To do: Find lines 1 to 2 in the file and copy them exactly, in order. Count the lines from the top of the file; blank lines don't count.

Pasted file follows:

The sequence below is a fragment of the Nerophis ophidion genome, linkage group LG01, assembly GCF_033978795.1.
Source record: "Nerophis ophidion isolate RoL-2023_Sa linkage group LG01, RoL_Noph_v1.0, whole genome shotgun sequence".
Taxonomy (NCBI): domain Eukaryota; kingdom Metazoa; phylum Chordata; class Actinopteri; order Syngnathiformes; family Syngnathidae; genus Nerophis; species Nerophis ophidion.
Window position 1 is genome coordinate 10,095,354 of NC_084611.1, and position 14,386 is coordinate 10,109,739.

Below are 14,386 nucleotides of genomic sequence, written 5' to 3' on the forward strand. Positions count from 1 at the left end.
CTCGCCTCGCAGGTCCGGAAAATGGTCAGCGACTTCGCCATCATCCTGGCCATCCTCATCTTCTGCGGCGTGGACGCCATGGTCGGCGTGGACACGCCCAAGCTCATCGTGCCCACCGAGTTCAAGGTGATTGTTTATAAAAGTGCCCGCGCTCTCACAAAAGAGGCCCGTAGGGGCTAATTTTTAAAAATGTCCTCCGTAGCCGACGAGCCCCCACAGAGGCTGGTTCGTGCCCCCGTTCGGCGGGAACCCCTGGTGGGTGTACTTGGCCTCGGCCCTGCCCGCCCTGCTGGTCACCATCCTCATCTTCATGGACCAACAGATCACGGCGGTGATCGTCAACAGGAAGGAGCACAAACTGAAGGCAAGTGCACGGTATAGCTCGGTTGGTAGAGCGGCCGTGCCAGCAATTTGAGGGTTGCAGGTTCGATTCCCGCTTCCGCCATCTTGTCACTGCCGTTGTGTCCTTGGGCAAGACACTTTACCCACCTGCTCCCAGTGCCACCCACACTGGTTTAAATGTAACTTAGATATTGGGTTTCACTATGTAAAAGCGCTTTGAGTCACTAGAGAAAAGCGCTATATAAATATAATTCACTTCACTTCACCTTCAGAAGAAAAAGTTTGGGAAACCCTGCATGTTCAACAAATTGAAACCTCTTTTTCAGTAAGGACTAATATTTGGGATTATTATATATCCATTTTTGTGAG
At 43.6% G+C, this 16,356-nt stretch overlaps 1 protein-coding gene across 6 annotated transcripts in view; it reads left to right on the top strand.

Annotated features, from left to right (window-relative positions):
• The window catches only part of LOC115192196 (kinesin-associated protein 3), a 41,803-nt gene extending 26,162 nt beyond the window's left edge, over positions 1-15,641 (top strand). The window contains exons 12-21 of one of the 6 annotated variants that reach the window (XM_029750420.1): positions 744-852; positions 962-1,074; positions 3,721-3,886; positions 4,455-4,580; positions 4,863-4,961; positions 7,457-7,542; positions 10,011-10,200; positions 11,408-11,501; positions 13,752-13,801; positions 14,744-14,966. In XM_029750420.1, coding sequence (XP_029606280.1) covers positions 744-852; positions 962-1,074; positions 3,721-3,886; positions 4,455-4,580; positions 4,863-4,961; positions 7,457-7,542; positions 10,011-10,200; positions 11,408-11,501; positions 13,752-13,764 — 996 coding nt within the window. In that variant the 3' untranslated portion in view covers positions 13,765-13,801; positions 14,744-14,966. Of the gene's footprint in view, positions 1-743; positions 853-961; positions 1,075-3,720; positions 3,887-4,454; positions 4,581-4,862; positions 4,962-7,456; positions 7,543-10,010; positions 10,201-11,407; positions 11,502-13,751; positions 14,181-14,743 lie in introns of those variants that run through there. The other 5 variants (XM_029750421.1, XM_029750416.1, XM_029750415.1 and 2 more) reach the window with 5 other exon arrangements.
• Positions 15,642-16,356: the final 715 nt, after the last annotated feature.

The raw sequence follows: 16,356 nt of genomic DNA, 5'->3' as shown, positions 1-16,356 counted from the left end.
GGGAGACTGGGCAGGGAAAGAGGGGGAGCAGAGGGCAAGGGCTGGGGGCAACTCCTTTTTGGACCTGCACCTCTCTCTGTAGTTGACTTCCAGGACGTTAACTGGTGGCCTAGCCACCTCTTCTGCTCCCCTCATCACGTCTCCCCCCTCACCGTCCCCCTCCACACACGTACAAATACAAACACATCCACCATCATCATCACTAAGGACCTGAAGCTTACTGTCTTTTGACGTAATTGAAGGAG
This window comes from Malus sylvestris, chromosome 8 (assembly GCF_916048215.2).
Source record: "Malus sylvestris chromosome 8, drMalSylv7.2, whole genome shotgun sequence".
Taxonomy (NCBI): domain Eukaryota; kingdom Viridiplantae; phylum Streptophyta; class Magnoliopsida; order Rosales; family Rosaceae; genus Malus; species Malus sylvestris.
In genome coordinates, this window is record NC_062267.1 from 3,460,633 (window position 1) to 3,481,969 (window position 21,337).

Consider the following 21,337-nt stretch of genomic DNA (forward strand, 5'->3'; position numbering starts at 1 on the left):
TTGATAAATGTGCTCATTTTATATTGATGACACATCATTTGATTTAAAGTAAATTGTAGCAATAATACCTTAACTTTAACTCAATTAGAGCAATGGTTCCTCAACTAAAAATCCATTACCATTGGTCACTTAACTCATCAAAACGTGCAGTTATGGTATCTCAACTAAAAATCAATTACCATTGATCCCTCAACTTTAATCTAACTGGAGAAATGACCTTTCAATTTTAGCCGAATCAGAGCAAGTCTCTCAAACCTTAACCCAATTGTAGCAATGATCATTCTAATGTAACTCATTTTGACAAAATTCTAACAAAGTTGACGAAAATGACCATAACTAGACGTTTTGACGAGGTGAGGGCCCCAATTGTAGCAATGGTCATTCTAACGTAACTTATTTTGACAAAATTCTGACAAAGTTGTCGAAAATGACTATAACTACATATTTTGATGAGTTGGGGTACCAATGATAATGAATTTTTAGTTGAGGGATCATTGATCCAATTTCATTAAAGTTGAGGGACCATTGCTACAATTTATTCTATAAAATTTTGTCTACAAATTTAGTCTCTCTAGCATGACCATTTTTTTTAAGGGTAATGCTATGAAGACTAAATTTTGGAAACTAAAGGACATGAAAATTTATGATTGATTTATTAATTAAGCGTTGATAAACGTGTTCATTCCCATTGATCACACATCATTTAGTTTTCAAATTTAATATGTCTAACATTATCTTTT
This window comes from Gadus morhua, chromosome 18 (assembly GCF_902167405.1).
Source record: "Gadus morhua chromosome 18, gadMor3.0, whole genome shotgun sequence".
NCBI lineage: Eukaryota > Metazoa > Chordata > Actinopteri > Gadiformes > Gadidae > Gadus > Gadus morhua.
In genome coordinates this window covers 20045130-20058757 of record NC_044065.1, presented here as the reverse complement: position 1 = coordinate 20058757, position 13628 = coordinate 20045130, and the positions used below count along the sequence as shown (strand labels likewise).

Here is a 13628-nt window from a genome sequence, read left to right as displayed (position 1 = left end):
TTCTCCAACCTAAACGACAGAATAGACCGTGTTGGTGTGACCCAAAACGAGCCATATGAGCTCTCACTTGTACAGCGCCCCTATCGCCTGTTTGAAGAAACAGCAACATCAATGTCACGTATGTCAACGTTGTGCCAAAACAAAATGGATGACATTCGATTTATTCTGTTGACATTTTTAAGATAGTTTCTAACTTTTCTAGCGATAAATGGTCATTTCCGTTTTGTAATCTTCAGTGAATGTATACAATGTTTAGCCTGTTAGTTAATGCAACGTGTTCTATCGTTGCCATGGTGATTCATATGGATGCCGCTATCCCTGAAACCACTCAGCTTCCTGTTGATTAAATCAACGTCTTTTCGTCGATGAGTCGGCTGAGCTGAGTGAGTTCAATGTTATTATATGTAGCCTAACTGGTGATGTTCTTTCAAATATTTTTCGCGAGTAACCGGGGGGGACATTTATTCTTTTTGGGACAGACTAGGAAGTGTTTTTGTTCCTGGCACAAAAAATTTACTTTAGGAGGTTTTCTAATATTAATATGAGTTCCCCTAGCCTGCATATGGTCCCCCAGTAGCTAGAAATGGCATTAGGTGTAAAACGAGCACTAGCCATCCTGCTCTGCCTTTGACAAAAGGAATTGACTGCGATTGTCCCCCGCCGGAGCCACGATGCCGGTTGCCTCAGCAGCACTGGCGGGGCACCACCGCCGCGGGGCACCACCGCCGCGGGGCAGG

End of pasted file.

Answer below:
The sequence below is a fragment of the Nerophis ophidion genome, linkage group LG01, assembly GCF_033978795.1.
Source record: "Nerophis ophidion isolate RoL-2023_Sa linkage group LG01, RoL_Noph_v1.0, whole genome shotgun sequence".